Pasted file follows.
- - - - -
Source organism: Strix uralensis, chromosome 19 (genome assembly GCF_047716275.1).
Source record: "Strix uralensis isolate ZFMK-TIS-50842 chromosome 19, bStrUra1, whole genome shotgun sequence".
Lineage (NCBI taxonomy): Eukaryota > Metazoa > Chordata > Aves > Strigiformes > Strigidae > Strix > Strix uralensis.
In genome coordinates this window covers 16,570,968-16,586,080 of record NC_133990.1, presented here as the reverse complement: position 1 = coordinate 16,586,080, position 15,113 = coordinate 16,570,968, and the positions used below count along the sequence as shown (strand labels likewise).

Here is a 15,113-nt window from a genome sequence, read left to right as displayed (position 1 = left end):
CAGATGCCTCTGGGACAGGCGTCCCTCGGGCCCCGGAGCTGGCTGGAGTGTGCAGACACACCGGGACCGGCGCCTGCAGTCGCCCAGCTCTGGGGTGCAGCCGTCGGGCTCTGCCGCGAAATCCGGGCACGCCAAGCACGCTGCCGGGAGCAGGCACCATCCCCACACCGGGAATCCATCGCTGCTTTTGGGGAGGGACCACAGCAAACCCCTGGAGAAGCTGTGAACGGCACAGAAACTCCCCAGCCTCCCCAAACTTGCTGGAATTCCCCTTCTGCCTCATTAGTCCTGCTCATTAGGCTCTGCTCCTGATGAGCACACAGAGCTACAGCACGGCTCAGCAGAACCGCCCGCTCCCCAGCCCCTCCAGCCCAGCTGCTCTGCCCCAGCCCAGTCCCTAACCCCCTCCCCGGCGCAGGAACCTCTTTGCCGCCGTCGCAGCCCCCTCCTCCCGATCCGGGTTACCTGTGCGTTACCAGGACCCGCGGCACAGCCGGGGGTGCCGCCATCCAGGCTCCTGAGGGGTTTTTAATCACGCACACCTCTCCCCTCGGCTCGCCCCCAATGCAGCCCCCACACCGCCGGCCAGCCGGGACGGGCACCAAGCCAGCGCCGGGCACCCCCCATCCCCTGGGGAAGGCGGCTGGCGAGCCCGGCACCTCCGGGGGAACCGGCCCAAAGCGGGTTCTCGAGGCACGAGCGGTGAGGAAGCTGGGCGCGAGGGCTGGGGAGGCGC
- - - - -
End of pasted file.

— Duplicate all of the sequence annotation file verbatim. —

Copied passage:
Source organism: Strix uralensis, chromosome 19 (genome assembly GCF_047716275.1).
Source record: "Strix uralensis isolate ZFMK-TIS-50842 chromosome 19, bStrUra1, whole genome shotgun sequence".
Lineage (NCBI taxonomy): Eukaryota > Metazoa > Chordata > Aves > Strigiformes > Strigidae > Strix > Strix uralensis.
In genome coordinates this window covers 16,570,968-16,586,080 of record NC_133990.1, presented here as the reverse complement: position 1 = coordinate 16,586,080, position 15,113 = coordinate 16,570,968, and the positions used below count along the sequence as shown (strand labels likewise).

Here is a 15,113-nt window from a genome sequence, read left to right as displayed (position 1 = left end):
CAGATGCCTCTGGGACAGGCGTCCCTCGGGCCCCGGAGCTGGCTGGAGTGTGCAGACACACCGGGACCGGCGCCTGCAGTCGCCCAGCTCTGGGGTGCAGCCGTCGGGCTCTGCCGCGAAATCCGGGCACGCCAAGCACGCTGCCGGGAGCAGGCACCATCCCCACACCGGGAATCCATCGCTGCTTTTGGGGAGGGACCACAGCAAACCCCTGGAGAAGCTGTGAACGGCACAGAAACTCCCCAGCCTCCCCAAACTTGCTGGAATTCCCCTTCTGCCTCATTAGTCCTGCTCATTAGGCTCTGCTCCTGATGAGCACACAGAGCTACAGCACGGCTCAGCAGAACCGCCCGCTCCCCAGCCCCTCCAGCCCAGCTGCTCTGCCCCAGCCCAGTCCCTAACCCCCTCCCCGGCGCAGGAACCTCTTTGCCGCCGTCGCAGCCCCCTCCTCCCGATCCGGGTTACCTGTGCGTTACCAGGACCCGCGGCACAGCCGGGGGTGCCGCCATCCAGGCTCCTGAGGGGTTTTTAATCACGCACACCTCTCCCCTCGGCTCGCCCCCAATGCAGCCCCCACACCGCCGGCCAGCCGGGACGGGCACCAAGCCAGCGCCGGGCACCCCCCATCCCCTGGGGAAGGCGGCTGGCGAGCCCGGCACCTCCGGGGGAACCGGCCCAAAGCGGGTTCTCGAGGCACGAGCGGTGAGGAAGCTGGGCGCGAGGGCTGGGGAGGCGC